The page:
Locust.jpgLocusts are part of a large group of insects commonly called grasshoppers which have big hind legs for jumping. (Kangaroos also have big hind legs for jumping but are not part of this group.)

    Locusts belong to the family called Acrididae but differ from grasshoppers in that they have the ability to change their behaviour and habits. So, while locusts could stop smoking if they want, grasshoppers are paying big tobacco ‘till they go legs up.

    A Desert Locust lives a total of about three to five months although this is extremely variable and depends mostly on weather and ecological conditions. Their little life cycle has three stages: egg, hopper and adult. Eggs hatch in about two weeks, hoppers develop in five to six stages over a period of about 30-40 days, and adults usually mature in about two to four months (Sometimes as long as nine months for late bloomers or locusts that are still living with their parents).

    Locust swarms can vary from less than one square kilometre to several hundred square kilometres. There can be as many as 80 million locust adults in each square kilometre of swarm which means they can’t remember everyone’s name and are constantly saying ‘excuse me’ as they bump into each other.


    One Desert Locust adult can consume roughly its own weight (about two grams) in food per day. You on the other hand take a year to eat your own body weight if you’re average. I take about six months.

    Each ton of locusts eats the same amount of food in one day as about 10 elephants or 25 camels or 2,500 people. A large swarm can in a cultivated area can eat enough food to feed 400,000 people for one year. You can see why people complain.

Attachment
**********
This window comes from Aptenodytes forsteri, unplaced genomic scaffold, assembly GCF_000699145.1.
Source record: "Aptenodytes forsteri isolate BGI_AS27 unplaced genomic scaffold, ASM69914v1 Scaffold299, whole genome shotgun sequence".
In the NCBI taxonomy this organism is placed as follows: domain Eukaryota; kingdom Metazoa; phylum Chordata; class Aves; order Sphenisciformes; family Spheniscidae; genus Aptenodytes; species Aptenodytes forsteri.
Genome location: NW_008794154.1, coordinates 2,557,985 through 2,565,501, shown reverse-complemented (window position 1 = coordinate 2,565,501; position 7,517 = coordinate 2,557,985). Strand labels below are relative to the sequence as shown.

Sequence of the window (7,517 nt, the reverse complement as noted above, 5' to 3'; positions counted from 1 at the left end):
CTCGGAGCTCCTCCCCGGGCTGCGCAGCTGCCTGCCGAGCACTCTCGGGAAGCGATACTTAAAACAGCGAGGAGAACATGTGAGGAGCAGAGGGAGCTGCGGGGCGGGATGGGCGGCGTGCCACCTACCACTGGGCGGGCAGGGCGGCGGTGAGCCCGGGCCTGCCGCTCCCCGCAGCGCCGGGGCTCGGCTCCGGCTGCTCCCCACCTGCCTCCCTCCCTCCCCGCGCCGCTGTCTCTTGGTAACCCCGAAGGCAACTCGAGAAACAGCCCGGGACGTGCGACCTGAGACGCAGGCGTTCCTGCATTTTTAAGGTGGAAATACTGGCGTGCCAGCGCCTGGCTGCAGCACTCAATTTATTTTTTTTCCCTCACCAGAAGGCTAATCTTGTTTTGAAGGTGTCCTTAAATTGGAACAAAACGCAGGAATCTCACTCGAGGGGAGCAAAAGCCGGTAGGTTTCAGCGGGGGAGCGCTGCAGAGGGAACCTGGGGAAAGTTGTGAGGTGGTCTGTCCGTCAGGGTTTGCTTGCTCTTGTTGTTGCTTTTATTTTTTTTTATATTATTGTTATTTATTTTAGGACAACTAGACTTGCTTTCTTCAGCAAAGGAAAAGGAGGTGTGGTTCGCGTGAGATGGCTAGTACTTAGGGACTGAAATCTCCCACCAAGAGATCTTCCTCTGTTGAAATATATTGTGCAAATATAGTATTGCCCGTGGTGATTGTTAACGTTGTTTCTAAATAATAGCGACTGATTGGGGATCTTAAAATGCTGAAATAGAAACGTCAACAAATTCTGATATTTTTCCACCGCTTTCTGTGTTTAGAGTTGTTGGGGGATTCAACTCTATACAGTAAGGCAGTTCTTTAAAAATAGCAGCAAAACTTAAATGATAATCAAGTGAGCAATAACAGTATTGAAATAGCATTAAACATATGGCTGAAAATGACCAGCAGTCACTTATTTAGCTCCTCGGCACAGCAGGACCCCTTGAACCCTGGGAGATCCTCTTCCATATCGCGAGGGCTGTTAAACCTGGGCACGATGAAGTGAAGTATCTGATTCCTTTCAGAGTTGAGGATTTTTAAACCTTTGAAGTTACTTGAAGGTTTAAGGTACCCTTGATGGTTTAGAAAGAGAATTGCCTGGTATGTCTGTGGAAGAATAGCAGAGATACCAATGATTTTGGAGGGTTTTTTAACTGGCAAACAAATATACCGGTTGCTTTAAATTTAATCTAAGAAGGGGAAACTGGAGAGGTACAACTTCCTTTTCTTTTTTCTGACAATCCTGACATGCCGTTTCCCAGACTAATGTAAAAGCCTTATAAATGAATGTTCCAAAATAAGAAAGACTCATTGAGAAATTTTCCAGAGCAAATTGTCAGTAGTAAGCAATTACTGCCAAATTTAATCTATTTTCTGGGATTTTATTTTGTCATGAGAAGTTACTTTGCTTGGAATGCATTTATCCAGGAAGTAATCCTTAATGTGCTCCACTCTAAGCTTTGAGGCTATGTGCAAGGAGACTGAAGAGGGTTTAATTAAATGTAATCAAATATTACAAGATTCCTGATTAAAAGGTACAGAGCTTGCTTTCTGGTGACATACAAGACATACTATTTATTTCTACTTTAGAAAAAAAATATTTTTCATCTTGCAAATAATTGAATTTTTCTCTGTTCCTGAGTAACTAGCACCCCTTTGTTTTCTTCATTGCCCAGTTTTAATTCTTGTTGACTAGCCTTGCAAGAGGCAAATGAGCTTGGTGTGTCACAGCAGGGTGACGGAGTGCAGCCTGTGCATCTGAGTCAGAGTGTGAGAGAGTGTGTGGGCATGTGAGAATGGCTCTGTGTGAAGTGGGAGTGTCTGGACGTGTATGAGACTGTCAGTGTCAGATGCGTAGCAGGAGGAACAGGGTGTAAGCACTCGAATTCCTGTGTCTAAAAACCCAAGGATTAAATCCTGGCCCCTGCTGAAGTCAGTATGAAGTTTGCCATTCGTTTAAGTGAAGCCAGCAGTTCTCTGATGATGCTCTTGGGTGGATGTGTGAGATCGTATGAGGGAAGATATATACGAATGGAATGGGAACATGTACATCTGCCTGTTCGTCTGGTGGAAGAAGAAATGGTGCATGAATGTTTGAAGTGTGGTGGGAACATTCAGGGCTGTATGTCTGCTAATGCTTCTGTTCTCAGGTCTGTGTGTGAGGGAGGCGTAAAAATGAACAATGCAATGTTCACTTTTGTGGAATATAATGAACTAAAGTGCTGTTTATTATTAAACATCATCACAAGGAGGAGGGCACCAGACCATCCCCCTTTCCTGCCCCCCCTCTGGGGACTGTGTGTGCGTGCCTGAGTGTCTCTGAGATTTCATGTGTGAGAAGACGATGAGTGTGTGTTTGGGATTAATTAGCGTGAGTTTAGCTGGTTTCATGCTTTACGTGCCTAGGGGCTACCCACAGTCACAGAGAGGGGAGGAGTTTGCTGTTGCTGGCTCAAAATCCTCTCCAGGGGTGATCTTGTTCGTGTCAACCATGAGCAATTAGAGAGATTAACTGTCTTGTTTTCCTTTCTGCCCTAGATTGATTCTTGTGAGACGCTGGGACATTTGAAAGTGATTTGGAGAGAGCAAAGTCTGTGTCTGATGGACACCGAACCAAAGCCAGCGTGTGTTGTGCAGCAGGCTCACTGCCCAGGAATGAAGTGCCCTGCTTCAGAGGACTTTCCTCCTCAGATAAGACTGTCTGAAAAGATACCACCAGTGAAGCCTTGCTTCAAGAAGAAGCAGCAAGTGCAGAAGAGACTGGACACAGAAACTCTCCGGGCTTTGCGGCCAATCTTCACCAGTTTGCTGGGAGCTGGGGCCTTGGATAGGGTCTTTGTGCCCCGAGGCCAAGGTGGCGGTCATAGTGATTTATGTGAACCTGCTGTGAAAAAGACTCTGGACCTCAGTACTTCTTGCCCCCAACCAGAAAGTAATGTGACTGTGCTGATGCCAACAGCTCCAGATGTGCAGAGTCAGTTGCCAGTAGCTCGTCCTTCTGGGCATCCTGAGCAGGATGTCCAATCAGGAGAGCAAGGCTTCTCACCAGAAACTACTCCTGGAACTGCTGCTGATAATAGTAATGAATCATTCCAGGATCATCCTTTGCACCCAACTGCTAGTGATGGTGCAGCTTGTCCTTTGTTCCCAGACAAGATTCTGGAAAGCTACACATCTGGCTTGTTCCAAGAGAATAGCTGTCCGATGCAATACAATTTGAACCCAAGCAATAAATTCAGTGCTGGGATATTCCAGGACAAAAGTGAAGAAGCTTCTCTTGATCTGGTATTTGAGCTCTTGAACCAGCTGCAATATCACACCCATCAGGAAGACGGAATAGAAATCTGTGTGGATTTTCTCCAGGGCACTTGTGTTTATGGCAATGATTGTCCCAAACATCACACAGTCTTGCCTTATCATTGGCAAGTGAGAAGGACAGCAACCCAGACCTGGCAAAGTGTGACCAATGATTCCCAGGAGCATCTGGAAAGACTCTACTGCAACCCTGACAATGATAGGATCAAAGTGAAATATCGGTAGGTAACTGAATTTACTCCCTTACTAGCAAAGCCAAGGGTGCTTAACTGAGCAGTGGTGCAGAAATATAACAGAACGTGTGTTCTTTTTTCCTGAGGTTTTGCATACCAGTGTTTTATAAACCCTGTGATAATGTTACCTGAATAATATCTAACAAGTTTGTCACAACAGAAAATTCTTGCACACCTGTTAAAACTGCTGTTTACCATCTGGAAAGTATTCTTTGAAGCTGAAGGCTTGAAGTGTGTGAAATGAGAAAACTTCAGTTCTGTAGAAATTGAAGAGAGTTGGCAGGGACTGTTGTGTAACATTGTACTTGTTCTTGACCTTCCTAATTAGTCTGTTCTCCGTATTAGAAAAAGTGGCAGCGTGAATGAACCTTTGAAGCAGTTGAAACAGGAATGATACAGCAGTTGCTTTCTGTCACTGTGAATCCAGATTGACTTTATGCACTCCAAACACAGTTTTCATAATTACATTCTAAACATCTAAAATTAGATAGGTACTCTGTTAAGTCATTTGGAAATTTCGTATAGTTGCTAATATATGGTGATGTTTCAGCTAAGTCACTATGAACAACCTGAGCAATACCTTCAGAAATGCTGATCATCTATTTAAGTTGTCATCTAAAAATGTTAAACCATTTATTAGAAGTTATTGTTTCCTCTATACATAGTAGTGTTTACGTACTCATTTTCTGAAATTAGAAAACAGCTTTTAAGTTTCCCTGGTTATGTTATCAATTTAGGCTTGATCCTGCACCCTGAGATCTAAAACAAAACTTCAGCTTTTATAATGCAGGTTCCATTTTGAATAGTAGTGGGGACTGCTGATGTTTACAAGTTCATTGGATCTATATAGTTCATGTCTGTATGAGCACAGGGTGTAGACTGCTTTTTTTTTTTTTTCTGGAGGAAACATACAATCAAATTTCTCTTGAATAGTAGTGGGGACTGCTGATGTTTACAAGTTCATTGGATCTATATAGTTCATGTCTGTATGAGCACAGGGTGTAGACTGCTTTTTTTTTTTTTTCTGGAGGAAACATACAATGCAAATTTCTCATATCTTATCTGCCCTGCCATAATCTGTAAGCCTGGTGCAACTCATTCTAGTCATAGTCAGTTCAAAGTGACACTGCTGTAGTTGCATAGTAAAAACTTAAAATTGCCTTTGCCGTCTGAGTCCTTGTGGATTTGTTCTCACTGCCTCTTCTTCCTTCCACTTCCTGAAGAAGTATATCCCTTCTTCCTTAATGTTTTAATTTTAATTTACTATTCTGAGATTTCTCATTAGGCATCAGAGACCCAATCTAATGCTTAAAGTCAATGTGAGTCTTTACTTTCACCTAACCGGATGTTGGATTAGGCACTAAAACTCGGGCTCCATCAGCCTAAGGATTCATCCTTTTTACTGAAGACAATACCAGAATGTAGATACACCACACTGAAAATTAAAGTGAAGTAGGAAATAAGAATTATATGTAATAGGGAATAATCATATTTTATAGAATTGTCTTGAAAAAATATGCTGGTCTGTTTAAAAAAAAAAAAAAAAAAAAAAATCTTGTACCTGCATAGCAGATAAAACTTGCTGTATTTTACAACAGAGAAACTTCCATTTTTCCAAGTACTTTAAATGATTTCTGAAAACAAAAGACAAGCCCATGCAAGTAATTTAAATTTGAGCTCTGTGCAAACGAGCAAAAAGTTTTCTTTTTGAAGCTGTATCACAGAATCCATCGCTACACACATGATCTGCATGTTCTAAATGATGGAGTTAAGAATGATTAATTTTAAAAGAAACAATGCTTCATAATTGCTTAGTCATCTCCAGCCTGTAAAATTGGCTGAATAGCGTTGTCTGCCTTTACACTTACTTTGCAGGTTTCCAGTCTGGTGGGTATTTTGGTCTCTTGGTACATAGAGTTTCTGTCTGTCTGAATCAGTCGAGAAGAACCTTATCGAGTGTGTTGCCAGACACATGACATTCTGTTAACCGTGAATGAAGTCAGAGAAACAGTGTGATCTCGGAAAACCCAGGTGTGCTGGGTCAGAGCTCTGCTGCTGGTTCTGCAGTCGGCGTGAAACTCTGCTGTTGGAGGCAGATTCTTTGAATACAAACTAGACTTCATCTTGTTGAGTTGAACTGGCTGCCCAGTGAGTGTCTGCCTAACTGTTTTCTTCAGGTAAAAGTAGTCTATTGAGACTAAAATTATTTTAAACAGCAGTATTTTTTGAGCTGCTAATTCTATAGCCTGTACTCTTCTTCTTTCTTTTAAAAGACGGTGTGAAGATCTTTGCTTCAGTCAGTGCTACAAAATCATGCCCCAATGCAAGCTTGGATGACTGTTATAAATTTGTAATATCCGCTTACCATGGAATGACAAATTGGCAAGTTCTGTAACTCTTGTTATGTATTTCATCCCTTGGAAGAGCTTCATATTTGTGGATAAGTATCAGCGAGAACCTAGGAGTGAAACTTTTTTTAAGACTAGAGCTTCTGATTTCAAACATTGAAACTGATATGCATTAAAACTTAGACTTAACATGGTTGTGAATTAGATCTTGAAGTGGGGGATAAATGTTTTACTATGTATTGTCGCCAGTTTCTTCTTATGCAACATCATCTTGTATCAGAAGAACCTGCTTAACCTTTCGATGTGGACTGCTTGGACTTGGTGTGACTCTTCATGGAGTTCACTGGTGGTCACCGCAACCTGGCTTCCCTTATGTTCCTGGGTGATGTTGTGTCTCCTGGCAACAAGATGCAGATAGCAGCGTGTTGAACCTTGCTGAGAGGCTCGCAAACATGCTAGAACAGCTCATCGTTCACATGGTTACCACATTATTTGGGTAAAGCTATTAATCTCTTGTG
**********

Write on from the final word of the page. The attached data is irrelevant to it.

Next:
In order to get back at locusts, sometimes people eat them. If you ever find yourself in the middle of a swarm, take advantage.

    Here are some recipes to help.

    Boiled Locust: remove the wings and hind legs of the locusts, and boil in a little water until soft. Add salt, if desired, and a little fat and fry until brown. Serve with cooked corn.


    Roasted Locust: prepare embers and roast the whole locust on the embers. Remove head, wings, and legs. Only the breast part is eaten.

    Traveling Locust: If traveling do what the South Sotho people do. The heads and last joint of the hind legs are broken off and the rest laid on the coals to roast. The roasted locusts are ground on a grinding stone to a fine powder. This powder can be kept for long periods of time and is taken along on a journey. Dried legs are especially relished for their pleasant taste.

    Cambodian Peanut Stuffed Locust: take several dozen locust adults, preferably females, slit the abdomen lengthwise and stuff a peanut inside. Then lightly grill the locusts in a wok or hot frying pan, adding a little oil and salt to taste. Be careful not to overcook or burn them.

    Grilled Locust: prepare the embers or charcoal. Place about one dozen locusts on a skewer, stabbing each through the centre of the abdomen. If you only want to eat the abdomen, then you may want to take off the legs or wings either before or after cooking. Several skewers of locusts may be required for each person. Place the skewers above the hot embers and grill while turning continuously to avoid burning the locusts until they become golden brown.